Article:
Requiem is the culmination of a long time coming struggle that started in Delirium and turned into a Pandemonium. I have to say it’s very hard to find...moreRequiem is the culmination of a long time coming struggle that started in Delirium and turned into a Pandemonium. I have to say it’s very hard to find a good book in the YA genre, able to capture my attention in equal measure during the entire series. I’m generally a difficult person to please. I’ve had my share of disappointments in this genre, and when I think I should just give up, Lauren Oliver swoops in and convinces me there are still authors who can write a good young adult book. I cannot stress how much I love this series, its characters and the dystopian world. I cannot deny it has its flaws, but when I really like the story, those are just small details I can easily put aside and simply enjoy the book.
Requiem is a thrilling journey from beginning to end. The characters are great; Lena keeps being her strong self, always ready for action. Alex is a bit off, and I would have liked for him to have a bigger role in the story. After all, he’s the one who sparked Lena’s love and contributed to the start of this fight. Julian, on the other hand, gains more visibility, both for his desire to be a wild, as by his love for Lena. Julian grew on me in Pandemonium, and I liked to get to know him better in Requiem. The switch of POV’s between Lena and Hana was very well thought off; it had to come down to these two, after all this time apart, finally confronting each other face to face.
Contrary to many people, I liked the open ending. Of course there are many unresolved issues, but I think it’s great that’s all now up to our imagination. It didn’t feel like the end, though, it almost makes you wonder… will there be a new story? One can dream, right?
After reading Hush Hush and Fallen, I thought all hope was gone... Hail this paranormal romance book that is definitely Unearthly!
Main story is, Clara...moreAfter reading Hush Hush and Fallen, I thought all hope was gone... Hail this paranormal romance book that is definitely Unearthly!
Main story is, Clara Gardner‘s part angel and through visions of a boy standing in the trees near a fire she’s shown her purpose on earth. Her angel mother decides to move to Wyoming, so her daughter can find this boy and fulfill her destiny. She finds him, all right, but what about Tucker? The charming, chivalrous, interesting, funny Tucker Avery?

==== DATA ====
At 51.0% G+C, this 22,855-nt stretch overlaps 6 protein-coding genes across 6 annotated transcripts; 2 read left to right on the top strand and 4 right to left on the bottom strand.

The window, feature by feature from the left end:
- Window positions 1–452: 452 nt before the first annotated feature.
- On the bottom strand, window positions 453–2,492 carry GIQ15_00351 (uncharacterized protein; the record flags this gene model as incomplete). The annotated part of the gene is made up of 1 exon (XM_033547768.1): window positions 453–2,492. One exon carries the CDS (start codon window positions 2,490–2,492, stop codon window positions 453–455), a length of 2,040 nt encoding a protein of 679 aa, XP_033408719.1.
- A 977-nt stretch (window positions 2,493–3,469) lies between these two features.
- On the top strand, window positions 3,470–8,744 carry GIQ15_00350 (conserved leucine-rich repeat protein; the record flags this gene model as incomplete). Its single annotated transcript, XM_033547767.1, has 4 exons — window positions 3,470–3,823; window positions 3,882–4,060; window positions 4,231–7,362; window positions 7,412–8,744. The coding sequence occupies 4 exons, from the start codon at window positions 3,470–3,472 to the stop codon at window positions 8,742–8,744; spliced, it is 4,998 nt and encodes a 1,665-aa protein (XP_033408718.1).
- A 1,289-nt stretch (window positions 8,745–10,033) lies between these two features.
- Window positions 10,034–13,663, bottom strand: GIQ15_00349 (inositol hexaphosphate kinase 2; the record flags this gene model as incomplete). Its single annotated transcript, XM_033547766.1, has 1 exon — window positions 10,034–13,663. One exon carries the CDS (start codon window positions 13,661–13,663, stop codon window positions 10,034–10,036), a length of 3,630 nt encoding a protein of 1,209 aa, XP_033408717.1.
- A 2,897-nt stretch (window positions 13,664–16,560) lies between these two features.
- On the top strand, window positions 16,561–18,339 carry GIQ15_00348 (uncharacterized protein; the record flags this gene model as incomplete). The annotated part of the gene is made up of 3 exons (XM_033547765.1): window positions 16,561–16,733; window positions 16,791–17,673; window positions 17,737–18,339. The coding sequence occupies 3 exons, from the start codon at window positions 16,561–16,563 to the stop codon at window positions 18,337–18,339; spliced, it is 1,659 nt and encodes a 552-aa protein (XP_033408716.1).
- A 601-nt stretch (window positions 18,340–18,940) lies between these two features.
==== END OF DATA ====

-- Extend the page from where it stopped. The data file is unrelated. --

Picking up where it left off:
I don’t particularly like love triangles, but I can see its purpose in this book, Christian represents Clara’s angel part, and Tucker the human. But I’m still not fond of it. We’ll see how it will turn out in the next book.
The writing is slow, very slow, so it needs some patience and getting into the story to be totally invested in the reading. For the most part I was interested in the story, but I don’t think the plot appealed much to me. Maybe I wasn’t in the right mood to read about angels. It’s very well-written, with great descriptions and characterization, the best paranormal romance about angels I’ve read so far!
As for the last part of the book, well I wasn’t surprised at all (view spoiler)[Christian’s an angel! (hide spoiler)], I pretty much had it all figured out within the first pages of the book.
There’s buzz going around that “Unearthly” is in development at The CW television network. I think it would make an interesting show. ["br"]>["br"]>["br"]>["br"]>["br"]>["br"]>["br"]>["br"]>["br"]>["br"]>["br"]>(less)
Make way for the black sheep. The thing is, my heart can’t give it more than a good 3 star rating, because I don’t feel that lasting effect. There’s n...moreMake way for the black sheep. The thing is, my heart can’t give it more than a good 3 star rating, because I don’t feel that lasting effect. There’s no denying it’s a beautifully written book, with a beautiful and important message both to children and adults, but it’s mainly a children’s book, and what is a complex matter was handled too lightly, in my opinion. Sometimes the characters in the book didn’t act their age, either, they appeared older. The different POV’s were interesting, but the voice sounded almost the same; it’s not something that kept me from enjoying the story, it’s just something I noticed. Other than that, I think it’s a sweet, heartwarming story, with perhaps a too perfect happy ending, but very much worth the read. (less)